I feel very strongly that visitors to East Africa need to see more than just animals, and this first day in Nairobi opens many eyes and hearts to the hopes and miseries of this wonderful place. You can’t drive to Karen from Nairobi without driving past some slums. And the traffic — what locally we call the “jam” – is an unbelievable reality of modern life in Africa. One porter at the Norfolk Hotel told me it takes him nearly 2 hours each way to commute to work, when five years ago it was only 30 minutes.

Needless to say, everyone was exhausted. Great way, I think, to attack jetlag!

Must-Do Nairobi

Must-Do Nairobi

A safari without Nairobi misses a lot. But don’t arrive during the day on a weekday!

I know that a lot of people come to East Africa just to see the animals. There are many safaris that do little else. But never mine.

My 60th birthday safari began with three days in Nairobi. And we didn’t have enough time. There are attractions that personally I could do without, but which I realize are so famous that someone investing in seeing Nairobi probably expects to see.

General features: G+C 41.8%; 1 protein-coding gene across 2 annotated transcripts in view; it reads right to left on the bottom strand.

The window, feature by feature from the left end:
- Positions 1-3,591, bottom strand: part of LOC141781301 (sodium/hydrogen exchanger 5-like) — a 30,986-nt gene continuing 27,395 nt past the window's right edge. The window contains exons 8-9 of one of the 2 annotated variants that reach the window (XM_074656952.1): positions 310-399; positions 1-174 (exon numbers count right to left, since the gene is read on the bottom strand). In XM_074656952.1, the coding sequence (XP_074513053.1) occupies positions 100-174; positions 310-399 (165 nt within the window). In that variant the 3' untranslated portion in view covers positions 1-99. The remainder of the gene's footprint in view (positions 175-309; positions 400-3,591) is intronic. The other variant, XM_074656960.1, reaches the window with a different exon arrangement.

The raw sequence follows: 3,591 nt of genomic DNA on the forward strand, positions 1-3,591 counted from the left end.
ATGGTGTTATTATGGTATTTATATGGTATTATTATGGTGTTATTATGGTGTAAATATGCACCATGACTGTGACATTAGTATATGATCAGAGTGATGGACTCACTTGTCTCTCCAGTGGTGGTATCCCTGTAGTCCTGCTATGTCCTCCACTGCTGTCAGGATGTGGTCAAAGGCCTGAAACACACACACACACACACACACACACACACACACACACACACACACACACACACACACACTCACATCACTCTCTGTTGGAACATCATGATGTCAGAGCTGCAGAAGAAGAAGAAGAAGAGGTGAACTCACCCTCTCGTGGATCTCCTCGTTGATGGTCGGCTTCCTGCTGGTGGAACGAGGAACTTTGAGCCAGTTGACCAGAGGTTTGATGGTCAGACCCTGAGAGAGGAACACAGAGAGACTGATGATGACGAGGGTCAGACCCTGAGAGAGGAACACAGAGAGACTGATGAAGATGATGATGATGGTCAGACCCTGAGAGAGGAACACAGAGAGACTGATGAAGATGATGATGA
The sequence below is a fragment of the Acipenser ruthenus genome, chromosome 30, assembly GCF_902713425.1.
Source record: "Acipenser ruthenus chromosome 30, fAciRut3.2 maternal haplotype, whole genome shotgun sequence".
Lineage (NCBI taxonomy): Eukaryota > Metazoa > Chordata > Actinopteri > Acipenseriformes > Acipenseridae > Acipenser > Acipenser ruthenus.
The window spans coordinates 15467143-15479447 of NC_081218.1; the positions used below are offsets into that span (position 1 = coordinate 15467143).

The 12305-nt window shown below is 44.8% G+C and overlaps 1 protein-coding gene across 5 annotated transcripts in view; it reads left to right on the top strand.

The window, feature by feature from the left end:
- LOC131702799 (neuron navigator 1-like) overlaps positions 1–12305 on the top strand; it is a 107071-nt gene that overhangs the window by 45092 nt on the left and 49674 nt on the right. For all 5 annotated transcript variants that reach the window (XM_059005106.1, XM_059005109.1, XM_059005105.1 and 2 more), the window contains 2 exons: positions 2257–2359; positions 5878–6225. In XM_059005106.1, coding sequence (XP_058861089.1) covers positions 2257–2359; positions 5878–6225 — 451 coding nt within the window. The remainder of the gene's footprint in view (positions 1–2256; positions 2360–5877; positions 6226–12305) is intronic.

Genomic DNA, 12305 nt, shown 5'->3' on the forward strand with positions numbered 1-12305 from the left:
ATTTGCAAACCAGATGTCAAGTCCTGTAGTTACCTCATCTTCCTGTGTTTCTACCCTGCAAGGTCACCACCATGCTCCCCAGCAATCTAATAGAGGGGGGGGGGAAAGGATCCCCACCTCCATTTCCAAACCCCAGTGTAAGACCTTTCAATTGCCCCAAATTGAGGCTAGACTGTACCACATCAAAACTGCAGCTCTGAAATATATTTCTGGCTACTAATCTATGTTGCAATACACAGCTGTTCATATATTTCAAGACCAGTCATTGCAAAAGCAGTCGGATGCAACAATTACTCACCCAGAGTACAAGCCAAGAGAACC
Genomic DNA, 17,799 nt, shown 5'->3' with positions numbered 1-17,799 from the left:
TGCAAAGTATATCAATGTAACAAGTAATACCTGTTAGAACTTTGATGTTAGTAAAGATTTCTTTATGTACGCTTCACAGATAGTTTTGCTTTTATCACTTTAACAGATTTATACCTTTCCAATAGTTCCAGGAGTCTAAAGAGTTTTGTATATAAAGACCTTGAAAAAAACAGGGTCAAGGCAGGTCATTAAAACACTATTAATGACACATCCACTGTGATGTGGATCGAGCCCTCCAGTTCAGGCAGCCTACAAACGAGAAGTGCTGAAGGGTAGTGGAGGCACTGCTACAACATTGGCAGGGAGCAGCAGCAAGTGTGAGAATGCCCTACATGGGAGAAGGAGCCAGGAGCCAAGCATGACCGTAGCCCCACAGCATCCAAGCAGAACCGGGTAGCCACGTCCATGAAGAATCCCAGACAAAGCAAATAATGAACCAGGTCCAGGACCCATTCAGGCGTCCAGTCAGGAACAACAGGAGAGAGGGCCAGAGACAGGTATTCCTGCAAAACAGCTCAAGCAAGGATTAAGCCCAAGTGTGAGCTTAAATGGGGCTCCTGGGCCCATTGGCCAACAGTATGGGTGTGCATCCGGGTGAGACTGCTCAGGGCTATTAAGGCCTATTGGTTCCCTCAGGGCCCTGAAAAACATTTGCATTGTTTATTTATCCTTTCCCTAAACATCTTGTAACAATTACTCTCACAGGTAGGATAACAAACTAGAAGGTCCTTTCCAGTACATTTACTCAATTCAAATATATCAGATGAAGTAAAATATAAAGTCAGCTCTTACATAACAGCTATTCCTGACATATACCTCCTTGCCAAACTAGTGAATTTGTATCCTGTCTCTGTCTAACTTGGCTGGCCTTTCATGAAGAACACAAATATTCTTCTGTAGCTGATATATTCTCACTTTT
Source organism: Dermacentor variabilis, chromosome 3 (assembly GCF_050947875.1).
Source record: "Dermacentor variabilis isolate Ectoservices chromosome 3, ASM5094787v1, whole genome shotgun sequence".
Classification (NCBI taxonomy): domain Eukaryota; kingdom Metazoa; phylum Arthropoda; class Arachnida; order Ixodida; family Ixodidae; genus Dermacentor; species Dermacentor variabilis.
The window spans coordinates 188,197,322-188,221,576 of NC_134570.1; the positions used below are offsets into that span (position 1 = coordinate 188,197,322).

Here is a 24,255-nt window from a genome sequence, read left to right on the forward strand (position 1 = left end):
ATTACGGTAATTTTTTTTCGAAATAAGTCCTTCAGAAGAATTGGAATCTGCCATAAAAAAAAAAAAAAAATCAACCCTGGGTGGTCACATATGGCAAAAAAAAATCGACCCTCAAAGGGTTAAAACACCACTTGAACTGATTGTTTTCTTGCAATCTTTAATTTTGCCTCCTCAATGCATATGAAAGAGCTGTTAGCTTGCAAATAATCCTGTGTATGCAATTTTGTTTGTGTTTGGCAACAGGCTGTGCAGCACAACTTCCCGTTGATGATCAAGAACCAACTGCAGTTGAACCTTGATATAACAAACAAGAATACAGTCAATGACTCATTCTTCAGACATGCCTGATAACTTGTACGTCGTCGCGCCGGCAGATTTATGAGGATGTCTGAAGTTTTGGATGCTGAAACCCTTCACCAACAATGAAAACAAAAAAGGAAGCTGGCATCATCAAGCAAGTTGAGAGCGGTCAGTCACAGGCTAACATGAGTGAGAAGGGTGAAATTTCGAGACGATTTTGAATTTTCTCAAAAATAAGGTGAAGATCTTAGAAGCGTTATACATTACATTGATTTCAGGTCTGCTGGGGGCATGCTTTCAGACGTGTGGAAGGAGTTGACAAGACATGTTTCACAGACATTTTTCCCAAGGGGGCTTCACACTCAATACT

Giraffe Manor is where the endangered Rothschild Giraffe is protected, in the nearby suburb of Karen. Beverly Settle-Flores was the first to hold an animal food pellet in her mouth which the oldest giraffe there, Daisy, dutifully plucks out with her elongated tongue. Sandy and Ken Winge both saddled up behind Daisy and got their photographs taken as if rocking Daisy’s enormous head.

I use the fun and games to explain the miracles of a giraffe’s anatomy: the remarkable tongue which has evolved through millennia to not just strip tiny acacia leaves from their branches, but to tolerate the impressive acacia thorns; the “second heart”, or two-chamber stop valve that exists halfway up their neck so that the blood pumped up doesn’t sink down; and the unusual gate, unique to camels and giraffe.

Nearby is the Kazuri Beads Womens Cooperative. Kazuri is one of the most successful Kenyan “Harambee” or self-help projects, and its remarkable success has truly freed more than 100 single moms from the constraints of slum poverty. My wife, Kathleen, doesn’t only proudly wear a variety of Kazuri jewelry, but one of dinner sets is Kazuri. It’s great fun to see the process, including the long tables in the main workroom filled with women working and chatting, dressed as colorfully as the beads they’re making.